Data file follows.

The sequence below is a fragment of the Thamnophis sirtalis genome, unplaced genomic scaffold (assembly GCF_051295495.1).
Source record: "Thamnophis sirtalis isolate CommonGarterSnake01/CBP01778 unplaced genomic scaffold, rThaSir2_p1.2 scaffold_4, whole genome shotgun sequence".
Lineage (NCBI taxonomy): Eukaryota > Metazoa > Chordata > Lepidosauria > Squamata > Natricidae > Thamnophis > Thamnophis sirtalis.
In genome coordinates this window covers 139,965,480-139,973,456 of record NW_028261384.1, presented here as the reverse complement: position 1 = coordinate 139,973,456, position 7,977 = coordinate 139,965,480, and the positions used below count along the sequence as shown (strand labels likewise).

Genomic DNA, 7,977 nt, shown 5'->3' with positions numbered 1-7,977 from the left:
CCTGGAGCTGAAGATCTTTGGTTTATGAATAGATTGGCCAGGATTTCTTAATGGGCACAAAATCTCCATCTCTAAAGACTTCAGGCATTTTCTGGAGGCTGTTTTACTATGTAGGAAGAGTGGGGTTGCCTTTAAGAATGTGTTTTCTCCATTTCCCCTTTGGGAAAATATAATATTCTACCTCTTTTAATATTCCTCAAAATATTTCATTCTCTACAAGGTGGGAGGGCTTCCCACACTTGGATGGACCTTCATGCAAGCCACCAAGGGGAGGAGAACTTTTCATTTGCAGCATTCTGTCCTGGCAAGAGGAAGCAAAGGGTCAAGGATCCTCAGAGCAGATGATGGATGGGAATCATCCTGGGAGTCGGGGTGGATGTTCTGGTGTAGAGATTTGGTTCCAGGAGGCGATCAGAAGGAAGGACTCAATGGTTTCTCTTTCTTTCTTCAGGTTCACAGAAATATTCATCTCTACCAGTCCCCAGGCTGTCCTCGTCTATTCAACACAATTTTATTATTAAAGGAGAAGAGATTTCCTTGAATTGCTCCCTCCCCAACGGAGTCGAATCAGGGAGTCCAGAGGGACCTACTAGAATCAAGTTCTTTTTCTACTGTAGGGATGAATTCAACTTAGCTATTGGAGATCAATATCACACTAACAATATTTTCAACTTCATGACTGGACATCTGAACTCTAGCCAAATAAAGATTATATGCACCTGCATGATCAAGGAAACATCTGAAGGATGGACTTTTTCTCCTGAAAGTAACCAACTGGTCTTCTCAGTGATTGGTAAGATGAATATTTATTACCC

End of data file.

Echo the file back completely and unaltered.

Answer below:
The sequence below is a fragment of the Thamnophis sirtalis genome, unplaced genomic scaffold (assembly GCF_051295495.1).
Source record: "Thamnophis sirtalis isolate CommonGarterSnake01/CBP01778 unplaced genomic scaffold, rThaSir2_p1.2 scaffold_4, whole genome shotgun sequence".
Lineage (NCBI taxonomy): Eukaryota > Metazoa > Chordata > Lepidosauria > Squamata > Natricidae > Thamnophis > Thamnophis sirtalis.
In genome coordinates this window covers 139,965,480-139,973,456 of record NW_028261384.1, presented here as the reverse complement: position 1 = coordinate 139,973,456, position 7,977 = coordinate 139,965,480, and the positions used below count along the sequence as shown (strand labels likewise).

Genomic DNA, 7,977 nt, shown 5'->3' with positions numbered 1-7,977 from the left:
CCTGGAGCTGAAGATCTTTGGTTTATGAATAGATTGGCCAGGATTTCTTAATGGGCACAAAATCTCCATCTCTAAAGACTTCAGGCATTTTCTGGAGGCTGTTTTACTATGTAGGAAGAGTGGGGTTGCCTTTAAGAATGTGTTTTCTCCATTTCCCCTTTGGGAAAATATAATATTCTACCTCTTTTAATATTCCTCAAAATATTTCATTCTCTACAAGGTGGGAGGGCTTCCCACACTTGGATGGACCTTCATGCAAGCCACCAAGGGGAGGAGAACTTTTCATTTGCAGCATTCTGTCCTGGCAAGAGGAAGCAAAGGGTCAAGGATCCTCAGAGCAGATGATGGATGGGAATCATCCTGGGAGTCGGGGTGGATGTTCTGGTGTAGAGATTTGGTTCCAGGAGGCGATCAGAAGGAAGGACTCAATGGTTTCTCTTTCTTTCTTCAGGTTCACAGAAATATTCATCTCTACCAGTCCCCAGGCTGTCCTCGTCTATTCAACACAATTTTATTATTAAAGGAGAAGAGATTTCCTTGAATTGCTCCCTCCCCAACGGAGTCGAATCAGGGAGTCCAGAGGGACCTACTAGAATCAAGTTCTTTTTCTACTGTAGGGATGAATTCAACTTAGCTATTGGAGATCAATATCACACTAACAATATTTTCAACTTCATGACTGGACATCTGAACTCTAGCCAAATAAAGATTATATGCACCTGCATGATCAAGGAAACATCTGAAGGATGGACTTTTTCTCCTGAAAGTAACCAACTGGTCTTCTCAGTGATTGGTAAGATGAATATTTATTACCC